This car has been superseded by a newer model, click here to go to the latest SEAT Leon Hatchback review.

Parkers overall rating: 4 out of 5 4.0

The entry-level engine in the Leon range is the 1.6-litre unit with 102bhp, however despite its modest power output it still musters decent performance and makes the Leon fun to drive. In 2008 a 1.4 TSI engine was launched that, thanks to a turbocharger, produces 125bhp. It’s a superb engine and the pace it delivers belies its small size. The final petrol is a 2.0-litre FSI unit with 150bhp which is smooth and refined but doesn’t feel as enthusiastic as the 1.4 TSI.

In terms of diesels the entry-level engine is the 1.9 TDI with 105bhp – this engine is used in various Volkswagen and SEAT models and although it’s peppy enough it lacks refinement and is quite noisy. The original Ecomotive version of the Leon came with this engine and thanks to engine tweaks, weight saving measures and longer gearing it emits just 119g/km of CO2 (compared to 135g/km in the standard car) while averaging 63mpg.

The other diesel is a 2.0 TDI with 140bhp and this offers the best blend of performance and economy – although like the smaller unit it is quite noisy, especially at high revs. In March 2010 the dated 1.9 TDI was replaced by a much smoother and quieter 1.6 TDI. This is the engine that now powers the upgraded low-emissions Ecomotive model. It accelerates from 0-62mph in a respectable 11.7 seconds and rarely feels sluggish with decent in-gear acceleration, despite longer gear ratios.

The big change is CO2 emissions, which drop to just 99g/km making it free to tax. This is helped by an engine start/stop system which cuts the engine when the car is stationary – such as in traffic – and then automatically starts it again when needed. Economy is impressive too with an average of 74mpg. To confuse things slightly, there is also an Ecomotive Technology model which uses the same engine but emits 109g/km of CO2.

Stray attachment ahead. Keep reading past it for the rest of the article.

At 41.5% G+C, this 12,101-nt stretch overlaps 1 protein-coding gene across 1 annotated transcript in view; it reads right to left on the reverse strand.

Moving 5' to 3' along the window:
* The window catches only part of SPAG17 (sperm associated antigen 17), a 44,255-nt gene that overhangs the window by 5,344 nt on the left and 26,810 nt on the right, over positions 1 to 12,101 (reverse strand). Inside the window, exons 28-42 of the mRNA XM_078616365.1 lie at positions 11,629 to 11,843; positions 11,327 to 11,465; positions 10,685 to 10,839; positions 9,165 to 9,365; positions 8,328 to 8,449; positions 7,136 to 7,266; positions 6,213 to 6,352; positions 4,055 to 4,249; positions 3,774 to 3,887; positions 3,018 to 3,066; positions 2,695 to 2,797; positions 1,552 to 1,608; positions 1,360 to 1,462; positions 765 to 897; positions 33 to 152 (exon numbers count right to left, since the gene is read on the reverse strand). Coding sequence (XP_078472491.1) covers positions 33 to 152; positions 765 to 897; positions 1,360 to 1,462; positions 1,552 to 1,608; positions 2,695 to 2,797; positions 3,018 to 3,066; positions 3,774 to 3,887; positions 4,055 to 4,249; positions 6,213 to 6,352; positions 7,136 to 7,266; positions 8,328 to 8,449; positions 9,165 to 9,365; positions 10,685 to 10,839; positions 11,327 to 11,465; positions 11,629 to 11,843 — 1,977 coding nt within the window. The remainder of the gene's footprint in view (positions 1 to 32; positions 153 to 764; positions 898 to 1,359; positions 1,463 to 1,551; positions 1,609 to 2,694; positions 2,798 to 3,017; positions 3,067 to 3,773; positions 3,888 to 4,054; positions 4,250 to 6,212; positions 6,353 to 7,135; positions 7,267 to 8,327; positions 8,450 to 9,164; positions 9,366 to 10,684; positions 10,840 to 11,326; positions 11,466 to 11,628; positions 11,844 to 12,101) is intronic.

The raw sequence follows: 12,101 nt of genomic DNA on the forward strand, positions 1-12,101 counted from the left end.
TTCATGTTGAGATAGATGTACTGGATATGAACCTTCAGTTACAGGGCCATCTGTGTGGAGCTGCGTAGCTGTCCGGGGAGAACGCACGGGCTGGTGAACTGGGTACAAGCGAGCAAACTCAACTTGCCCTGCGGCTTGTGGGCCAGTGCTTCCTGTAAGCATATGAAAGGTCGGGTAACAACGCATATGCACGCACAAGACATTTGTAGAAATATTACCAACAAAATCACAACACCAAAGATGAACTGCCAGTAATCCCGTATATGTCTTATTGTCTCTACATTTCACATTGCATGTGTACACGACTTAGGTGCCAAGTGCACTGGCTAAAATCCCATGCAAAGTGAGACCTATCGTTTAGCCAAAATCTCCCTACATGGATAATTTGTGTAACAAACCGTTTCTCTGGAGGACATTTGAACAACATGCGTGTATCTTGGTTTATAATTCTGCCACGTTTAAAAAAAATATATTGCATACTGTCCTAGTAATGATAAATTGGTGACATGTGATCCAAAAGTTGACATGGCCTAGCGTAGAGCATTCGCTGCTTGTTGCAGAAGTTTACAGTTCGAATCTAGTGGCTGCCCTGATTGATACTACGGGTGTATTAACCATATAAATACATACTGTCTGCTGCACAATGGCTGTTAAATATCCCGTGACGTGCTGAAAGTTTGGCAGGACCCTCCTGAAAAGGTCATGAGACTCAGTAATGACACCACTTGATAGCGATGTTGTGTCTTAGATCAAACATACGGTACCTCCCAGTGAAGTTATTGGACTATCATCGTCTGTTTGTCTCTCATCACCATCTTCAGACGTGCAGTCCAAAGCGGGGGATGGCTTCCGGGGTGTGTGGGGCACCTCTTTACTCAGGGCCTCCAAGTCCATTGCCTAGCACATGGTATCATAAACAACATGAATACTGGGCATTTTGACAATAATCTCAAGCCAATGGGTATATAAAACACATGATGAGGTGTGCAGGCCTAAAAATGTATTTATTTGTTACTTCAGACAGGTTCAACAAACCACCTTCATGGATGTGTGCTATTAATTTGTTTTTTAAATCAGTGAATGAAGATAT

The difference is that, unlike the Ecomotive, there is no limit on optional extras that can be added.

SEAT prides itself on producing sporty and keen handling cars and this is evident in the Leon. The first thing most potential buyers will notice is that the ride is quite firm – especially compared to the Volkswagen Golf on which it’s based, but the trade off is a more focussed feel through corners with little body roll. The steering is nicely weighted too which adds to the reassuring and safe feel.

The 1.6 petrol, 1.9 TDI and Ecomotive models come with five-speed gearboxes, while the larger engines have six-speed manuals as standard – however all the transmissions are slick and positive adding to the driving pleasure. The DSG automatic is excellent. It uses two clutches to deliver super fast changes and provides quicker acceleration than the manual equivalent.

In 2009 the Leon was tweaked to provide a more comfortable ride, but it remains as good in corners and is actually easier to drive quickly yet smoothly.